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PLoS Pathog. 2014 Apr 10;10(4):e1004071. doi: 10.1371/journal.ppat.1004071. eCollection 2014 Apr.

Histone deacetylase inhibitor romidepsin induces HIV expression in CD4 T cells from patients on suppressive antiretroviral therapy at concentrations achieved by clinical dosing.

Author information

1
Gilead Sciences, Foster City, California, United States of America.
2
Division of Infectious Diseases, Department of Medicine, University of Pittsburgh School of Medicine, Pittsburgh, Pennsylvania, United States of America.
3
HIV Drug Resistance Program, Center for Cancer Research, National Cancer Institute, Frederick, Maryland, United States of America.
4
Department of Pathology, School of Medicine, University of California San Diego, La Jolla, California, United States of America.
5
Quest Clinical Research, San Francisco, California, United States of America.

Abstract

Persistent latent reservoir of replication-competent proviruses in memory CD4 T cells is a major obstacle to curing HIV infection. Pharmacological activation of HIV expression in latently infected cells is being explored as one of the strategies to deplete the latent HIV reservoir. In this study, we characterized the ability of romidepsin (RMD), a histone deacetylase inhibitor approved for the treatment of T-cell lymphomas, to activate the expression of latent HIV. In an in vitro T-cell model of HIV latency, RMD was the most potent inducer of HIV (EC50 = 4.5 nM) compared with vorinostat (VOR; EC50 = 3,950 nM) and other histone deacetylase (HDAC) inhibitors in clinical development including panobinostat (PNB; EC50 = 10 nM). The HIV induction potencies of RMD, VOR, and PNB paralleled their inhibitory activities against multiple human HDAC isoenzymes. In both resting and memory CD4 T cells isolated from HIV-infected patients on suppressive combination antiretroviral therapy (cART), a 4-hour exposure to 40 nM RMD induced a mean 6-fold increase in intracellular HIV RNA levels, whereas a 24-hour treatment with 1 µM VOR resulted in 2- to 3-fold increases. RMD-induced intracellular HIV RNA expression persisted for 48 hours and correlated with sustained inhibition of cell-associated HDAC activity. By comparison, the induction of HIV RNA by VOR and PNB was transient and diminished after 24 hours. RMD also increased levels of extracellular HIV RNA and virions from both memory and resting CD4 T-cell cultures. The activation of HIV expression was observed at RMD concentrations below the drug plasma levels achieved by doses used in patients treated for T-cell lymphomas. In conclusion, RMD induces HIV expression ex vivo at concentrations that can be achieved clinically, indicating that the drug may reactivate latent HIV in patients on suppressive cART.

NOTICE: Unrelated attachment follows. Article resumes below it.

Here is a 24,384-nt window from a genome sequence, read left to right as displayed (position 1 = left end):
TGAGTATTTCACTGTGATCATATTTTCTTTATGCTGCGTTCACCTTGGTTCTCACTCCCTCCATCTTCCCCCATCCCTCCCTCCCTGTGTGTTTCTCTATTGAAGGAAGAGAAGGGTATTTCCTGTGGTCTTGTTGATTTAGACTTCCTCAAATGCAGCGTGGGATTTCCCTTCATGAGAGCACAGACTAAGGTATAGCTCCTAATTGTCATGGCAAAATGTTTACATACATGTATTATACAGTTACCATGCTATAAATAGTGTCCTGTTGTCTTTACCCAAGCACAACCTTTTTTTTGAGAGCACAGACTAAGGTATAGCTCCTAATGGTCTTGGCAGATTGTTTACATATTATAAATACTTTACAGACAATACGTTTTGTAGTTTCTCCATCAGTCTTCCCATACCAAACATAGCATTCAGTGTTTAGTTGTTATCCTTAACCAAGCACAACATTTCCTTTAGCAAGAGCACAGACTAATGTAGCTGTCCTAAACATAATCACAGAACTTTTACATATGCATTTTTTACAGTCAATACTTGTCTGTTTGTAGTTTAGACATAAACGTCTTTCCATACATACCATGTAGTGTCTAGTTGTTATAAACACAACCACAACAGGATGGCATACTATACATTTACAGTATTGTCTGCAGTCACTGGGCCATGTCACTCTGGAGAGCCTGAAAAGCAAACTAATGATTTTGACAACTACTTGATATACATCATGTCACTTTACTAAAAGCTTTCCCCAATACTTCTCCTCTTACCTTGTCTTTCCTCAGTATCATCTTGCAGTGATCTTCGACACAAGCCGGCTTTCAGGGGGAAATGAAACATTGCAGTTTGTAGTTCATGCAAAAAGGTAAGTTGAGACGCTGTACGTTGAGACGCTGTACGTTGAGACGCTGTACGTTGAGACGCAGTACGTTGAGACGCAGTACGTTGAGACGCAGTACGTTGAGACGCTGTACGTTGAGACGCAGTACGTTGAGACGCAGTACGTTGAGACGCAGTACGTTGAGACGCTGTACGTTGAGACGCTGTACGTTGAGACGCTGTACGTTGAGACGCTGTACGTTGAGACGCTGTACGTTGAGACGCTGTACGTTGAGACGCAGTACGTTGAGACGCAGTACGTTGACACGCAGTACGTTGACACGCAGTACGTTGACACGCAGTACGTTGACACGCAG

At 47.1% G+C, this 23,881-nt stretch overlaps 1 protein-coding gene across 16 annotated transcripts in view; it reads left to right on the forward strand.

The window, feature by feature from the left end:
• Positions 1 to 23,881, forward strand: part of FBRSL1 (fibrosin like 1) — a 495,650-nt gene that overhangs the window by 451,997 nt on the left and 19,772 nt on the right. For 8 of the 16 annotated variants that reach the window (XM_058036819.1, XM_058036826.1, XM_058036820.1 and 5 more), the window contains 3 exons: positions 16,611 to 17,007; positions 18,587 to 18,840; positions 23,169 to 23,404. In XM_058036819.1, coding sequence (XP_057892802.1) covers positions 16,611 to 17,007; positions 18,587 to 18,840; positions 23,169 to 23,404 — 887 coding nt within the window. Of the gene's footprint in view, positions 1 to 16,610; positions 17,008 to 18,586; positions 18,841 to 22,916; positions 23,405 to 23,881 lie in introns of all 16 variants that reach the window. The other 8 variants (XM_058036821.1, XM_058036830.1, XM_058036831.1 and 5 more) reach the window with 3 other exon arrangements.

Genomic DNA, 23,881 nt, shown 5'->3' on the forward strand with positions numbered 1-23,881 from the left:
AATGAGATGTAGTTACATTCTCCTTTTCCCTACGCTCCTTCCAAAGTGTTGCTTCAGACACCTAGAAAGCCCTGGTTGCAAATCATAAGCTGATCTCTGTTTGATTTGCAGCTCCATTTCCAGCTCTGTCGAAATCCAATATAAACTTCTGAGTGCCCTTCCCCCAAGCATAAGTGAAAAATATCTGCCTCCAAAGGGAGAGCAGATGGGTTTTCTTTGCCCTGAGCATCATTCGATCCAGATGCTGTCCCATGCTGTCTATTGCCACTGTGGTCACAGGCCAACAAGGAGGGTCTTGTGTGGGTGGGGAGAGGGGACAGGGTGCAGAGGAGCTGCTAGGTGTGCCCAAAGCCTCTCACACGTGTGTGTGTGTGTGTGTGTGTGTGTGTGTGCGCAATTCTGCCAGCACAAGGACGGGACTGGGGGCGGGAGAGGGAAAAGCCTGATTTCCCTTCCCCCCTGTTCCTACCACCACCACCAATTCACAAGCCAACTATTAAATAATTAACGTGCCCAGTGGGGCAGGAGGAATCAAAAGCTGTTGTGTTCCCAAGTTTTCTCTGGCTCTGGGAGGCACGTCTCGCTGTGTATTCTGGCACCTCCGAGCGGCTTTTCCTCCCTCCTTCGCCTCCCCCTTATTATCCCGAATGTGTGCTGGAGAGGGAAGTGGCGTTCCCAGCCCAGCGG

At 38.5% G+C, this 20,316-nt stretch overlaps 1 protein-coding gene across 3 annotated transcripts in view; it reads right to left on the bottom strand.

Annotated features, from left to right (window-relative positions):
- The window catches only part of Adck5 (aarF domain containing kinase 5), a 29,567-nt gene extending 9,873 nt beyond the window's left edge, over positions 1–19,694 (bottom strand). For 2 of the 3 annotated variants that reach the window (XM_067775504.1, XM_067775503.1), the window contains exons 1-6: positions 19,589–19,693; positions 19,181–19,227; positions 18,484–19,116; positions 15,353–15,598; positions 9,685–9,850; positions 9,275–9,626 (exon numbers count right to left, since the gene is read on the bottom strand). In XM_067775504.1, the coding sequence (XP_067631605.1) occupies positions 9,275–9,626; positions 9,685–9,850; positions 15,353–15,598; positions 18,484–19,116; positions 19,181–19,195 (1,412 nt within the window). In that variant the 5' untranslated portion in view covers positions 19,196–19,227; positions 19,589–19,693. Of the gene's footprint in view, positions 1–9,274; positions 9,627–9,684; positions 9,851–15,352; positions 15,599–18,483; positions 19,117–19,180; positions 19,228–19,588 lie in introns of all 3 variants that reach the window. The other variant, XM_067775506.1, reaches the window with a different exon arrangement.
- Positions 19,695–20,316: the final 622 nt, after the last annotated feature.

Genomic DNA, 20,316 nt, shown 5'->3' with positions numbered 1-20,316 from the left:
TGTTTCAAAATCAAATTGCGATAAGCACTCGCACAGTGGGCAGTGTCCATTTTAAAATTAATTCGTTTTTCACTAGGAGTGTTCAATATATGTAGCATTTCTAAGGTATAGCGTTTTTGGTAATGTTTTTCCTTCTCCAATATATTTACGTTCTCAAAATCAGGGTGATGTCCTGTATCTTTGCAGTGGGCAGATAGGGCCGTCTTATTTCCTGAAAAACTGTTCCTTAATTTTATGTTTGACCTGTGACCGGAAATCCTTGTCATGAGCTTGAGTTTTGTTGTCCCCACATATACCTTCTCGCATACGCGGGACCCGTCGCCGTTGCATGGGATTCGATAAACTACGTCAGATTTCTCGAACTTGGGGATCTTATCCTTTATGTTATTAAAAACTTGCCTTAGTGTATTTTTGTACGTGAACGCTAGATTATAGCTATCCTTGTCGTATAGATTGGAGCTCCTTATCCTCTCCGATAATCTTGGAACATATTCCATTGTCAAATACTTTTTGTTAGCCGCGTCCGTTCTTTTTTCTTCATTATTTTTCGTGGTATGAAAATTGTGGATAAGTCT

PMID:
24722454
PMCID:
PMC3983056
DOI:
10.1371/journal.ppat.1004071
[Indexed for MEDLINE]
Free PMC Article

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